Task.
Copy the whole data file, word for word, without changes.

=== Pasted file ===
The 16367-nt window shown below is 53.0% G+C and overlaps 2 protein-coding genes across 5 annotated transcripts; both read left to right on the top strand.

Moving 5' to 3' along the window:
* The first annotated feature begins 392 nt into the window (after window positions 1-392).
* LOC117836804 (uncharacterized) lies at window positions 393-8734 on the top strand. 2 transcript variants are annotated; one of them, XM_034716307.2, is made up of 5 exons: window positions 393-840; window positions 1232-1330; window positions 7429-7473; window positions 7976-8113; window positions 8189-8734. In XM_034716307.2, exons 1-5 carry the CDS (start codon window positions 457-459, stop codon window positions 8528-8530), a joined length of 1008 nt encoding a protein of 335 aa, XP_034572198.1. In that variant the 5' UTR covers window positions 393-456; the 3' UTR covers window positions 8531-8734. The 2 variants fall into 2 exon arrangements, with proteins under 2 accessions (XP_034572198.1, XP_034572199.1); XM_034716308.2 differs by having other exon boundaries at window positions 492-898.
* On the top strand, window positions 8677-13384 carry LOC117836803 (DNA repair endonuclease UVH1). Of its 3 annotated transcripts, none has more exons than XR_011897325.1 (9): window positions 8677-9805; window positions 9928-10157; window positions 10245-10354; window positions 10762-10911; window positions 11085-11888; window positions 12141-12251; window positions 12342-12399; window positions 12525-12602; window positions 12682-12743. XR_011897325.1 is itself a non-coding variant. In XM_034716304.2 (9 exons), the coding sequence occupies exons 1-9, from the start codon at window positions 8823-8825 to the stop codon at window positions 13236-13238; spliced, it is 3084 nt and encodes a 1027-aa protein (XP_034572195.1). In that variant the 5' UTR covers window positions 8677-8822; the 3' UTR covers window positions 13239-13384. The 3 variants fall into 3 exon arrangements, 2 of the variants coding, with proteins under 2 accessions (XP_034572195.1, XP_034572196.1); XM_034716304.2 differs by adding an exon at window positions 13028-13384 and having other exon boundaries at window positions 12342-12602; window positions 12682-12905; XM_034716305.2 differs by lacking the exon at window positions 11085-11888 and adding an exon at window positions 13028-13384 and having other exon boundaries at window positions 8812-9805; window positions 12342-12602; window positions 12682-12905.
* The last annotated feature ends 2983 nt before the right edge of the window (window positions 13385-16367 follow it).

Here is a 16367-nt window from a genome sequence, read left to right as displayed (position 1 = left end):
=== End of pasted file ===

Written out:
The 16367-nt window shown below is 53.0% G+C and overlaps 2 protein-coding genes across 5 annotated transcripts; both read left to right on the top strand.

Moving 5' to 3' along the window:
* The first annotated feature begins 392 nt into the window (after window positions 1-392).
* LOC117836804 (uncharacterized) lies at window positions 393-8734 on the top strand. 2 transcript variants are annotated; one of them, XM_034716307.2, is made up of 5 exons: window positions 393-840; window positions 1232-1330; window positions 7429-7473; window positions 7976-8113; window positions 8189-8734. In XM_034716307.2, exons 1-5 carry the CDS (start codon window positions 457-459, stop codon window positions 8528-8530), a joined length of 1008 nt encoding a protein of 335 aa, XP_034572198.1. In that variant the 5' UTR covers window positions 393-456; the 3' UTR covers window positions 8531-8734. The 2 variants fall into 2 exon arrangements, with proteins under 2 accessions (XP_034572198.1, XP_034572199.1); XM_034716308.2 differs by having other exon boundaries at window positions 492-898.
* On the top strand, window positions 8677-13384 carry LOC117836803 (DNA repair endonuclease UVH1). Of its 3 annotated transcripts, none has more exons than XR_011897325.1 (9): window positions 8677-9805; window positions 9928-10157; window positions 10245-10354; window positions 10762-10911; window positions 11085-11888; window positions 12141-12251; window positions 12342-12399; window positions 12525-12602; window positions 12682-12743. XR_011897325.1 is itself a non-coding variant. In XM_034716304.2 (9 exons), the coding sequence occupies exons 1-9, from the start codon at window positions 8823-8825 to the stop codon at window positions 13236-13238; spliced, it is 3084 nt and encodes a 1027-aa protein (XP_034572195.1). In that variant the 5' UTR covers window positions 8677-8822; the 3' UTR covers window positions 13239-13384. The 3 variants fall into 3 exon arrangements, 2 of the variants coding, with proteins under 2 accessions (XP_034572195.1, XP_034572196.1); XM_034716304.2 differs by adding an exon at window positions 13028-13384 and having other exon boundaries at window positions 12342-12602; window positions 12682-12905; XM_034716305.2 differs by lacking the exon at window positions 11085-11888 and adding an exon at window positions 13028-13384 and having other exon boundaries at window positions 8812-9805; window positions 12342-12602; window positions 12682-12905.
* The last annotated feature ends 2983 nt before the right edge of the window (window positions 13385-16367 follow it).

Here is a 16367-nt window from a genome sequence, read left to right as displayed (position 1 = left end):